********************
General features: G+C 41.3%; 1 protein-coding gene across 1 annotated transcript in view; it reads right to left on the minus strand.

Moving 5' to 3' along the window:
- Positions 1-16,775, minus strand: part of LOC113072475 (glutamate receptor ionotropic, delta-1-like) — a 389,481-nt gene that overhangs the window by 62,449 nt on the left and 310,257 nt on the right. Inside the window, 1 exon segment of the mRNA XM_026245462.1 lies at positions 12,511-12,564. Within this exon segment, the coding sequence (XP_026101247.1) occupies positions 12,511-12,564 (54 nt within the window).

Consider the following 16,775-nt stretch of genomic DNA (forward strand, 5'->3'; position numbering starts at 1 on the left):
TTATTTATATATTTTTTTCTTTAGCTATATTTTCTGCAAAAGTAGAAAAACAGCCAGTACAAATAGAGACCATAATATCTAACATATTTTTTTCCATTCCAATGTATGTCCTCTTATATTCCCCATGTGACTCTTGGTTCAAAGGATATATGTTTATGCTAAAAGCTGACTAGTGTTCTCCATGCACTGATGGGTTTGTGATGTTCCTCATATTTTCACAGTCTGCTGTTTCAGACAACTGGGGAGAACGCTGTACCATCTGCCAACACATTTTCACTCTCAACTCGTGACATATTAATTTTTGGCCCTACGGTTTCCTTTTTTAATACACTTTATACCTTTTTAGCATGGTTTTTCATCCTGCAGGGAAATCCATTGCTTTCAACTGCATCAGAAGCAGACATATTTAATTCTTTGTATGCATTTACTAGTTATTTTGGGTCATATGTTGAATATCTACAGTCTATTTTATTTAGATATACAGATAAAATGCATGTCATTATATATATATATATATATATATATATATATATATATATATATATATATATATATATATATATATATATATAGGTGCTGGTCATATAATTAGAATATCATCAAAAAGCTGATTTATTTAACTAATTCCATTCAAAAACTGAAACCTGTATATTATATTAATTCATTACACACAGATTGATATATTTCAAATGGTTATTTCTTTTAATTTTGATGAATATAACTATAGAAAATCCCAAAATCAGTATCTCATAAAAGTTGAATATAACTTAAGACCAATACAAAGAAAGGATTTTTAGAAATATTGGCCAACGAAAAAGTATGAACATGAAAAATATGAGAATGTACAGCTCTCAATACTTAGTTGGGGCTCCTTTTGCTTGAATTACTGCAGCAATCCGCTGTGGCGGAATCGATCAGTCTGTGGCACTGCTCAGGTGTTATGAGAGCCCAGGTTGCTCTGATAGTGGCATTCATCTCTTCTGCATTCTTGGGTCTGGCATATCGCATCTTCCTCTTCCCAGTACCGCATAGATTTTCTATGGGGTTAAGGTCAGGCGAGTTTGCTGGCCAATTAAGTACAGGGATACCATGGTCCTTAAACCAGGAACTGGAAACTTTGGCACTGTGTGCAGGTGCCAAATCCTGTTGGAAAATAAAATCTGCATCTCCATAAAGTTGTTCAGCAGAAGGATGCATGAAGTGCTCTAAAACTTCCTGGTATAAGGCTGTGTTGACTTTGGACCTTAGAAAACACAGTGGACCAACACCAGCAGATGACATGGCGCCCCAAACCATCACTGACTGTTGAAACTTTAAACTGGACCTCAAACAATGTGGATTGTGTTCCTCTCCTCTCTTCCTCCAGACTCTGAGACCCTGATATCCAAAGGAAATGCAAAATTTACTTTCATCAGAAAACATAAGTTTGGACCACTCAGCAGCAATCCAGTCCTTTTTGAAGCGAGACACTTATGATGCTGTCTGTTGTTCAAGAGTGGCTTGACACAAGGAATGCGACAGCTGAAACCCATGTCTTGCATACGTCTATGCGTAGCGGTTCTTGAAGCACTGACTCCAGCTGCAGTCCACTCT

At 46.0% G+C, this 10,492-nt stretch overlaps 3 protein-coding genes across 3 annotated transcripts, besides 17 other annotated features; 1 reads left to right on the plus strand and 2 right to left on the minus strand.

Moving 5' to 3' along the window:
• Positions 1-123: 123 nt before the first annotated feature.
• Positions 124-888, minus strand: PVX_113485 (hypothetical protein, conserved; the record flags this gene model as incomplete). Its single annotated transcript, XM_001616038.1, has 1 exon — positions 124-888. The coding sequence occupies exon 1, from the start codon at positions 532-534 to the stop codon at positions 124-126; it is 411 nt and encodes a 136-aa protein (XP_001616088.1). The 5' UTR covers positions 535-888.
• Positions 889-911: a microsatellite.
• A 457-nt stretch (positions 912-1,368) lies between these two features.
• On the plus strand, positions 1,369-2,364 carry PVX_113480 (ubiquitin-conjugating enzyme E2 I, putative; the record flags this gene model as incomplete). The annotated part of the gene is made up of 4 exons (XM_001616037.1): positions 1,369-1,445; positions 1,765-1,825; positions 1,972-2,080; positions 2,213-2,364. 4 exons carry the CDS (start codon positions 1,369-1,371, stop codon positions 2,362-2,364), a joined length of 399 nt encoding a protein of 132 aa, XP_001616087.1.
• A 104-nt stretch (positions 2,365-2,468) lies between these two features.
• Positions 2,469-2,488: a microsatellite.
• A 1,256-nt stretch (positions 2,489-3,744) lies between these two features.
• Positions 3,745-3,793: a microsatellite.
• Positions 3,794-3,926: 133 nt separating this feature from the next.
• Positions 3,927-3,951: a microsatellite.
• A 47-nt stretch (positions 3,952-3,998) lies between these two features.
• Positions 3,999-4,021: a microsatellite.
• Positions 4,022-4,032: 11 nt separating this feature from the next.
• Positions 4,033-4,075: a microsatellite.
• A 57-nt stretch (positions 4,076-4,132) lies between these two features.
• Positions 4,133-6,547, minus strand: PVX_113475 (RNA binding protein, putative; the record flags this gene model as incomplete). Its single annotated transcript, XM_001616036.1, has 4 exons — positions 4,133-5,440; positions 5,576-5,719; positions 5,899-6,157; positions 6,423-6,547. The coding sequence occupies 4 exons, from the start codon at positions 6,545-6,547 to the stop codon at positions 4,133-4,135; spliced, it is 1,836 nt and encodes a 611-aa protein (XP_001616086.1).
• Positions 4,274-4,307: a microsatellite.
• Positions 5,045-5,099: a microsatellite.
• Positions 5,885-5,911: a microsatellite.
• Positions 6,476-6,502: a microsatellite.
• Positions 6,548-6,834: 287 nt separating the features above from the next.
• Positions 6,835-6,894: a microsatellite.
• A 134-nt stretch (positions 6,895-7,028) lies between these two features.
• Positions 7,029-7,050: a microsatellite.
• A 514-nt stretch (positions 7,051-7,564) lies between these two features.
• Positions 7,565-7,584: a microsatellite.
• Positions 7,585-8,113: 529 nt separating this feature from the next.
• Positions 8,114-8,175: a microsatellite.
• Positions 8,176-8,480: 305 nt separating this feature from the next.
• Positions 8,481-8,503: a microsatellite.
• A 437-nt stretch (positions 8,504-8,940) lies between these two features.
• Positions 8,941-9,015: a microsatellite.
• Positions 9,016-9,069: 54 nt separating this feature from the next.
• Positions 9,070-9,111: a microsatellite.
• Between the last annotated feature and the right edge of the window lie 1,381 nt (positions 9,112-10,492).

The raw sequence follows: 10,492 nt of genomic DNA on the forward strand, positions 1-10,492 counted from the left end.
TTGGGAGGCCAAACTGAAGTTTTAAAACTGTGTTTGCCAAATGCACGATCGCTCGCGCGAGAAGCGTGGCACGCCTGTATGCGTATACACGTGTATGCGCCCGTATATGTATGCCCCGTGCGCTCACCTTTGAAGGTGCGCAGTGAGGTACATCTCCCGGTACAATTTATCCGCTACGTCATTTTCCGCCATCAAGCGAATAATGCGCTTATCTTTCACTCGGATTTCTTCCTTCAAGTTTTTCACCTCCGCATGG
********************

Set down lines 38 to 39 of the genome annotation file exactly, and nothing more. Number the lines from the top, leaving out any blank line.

• Positions 8,481-8,503: a microsatellite.
• A 437-nt stretch (positions 8,504-8,940) lies between these two features.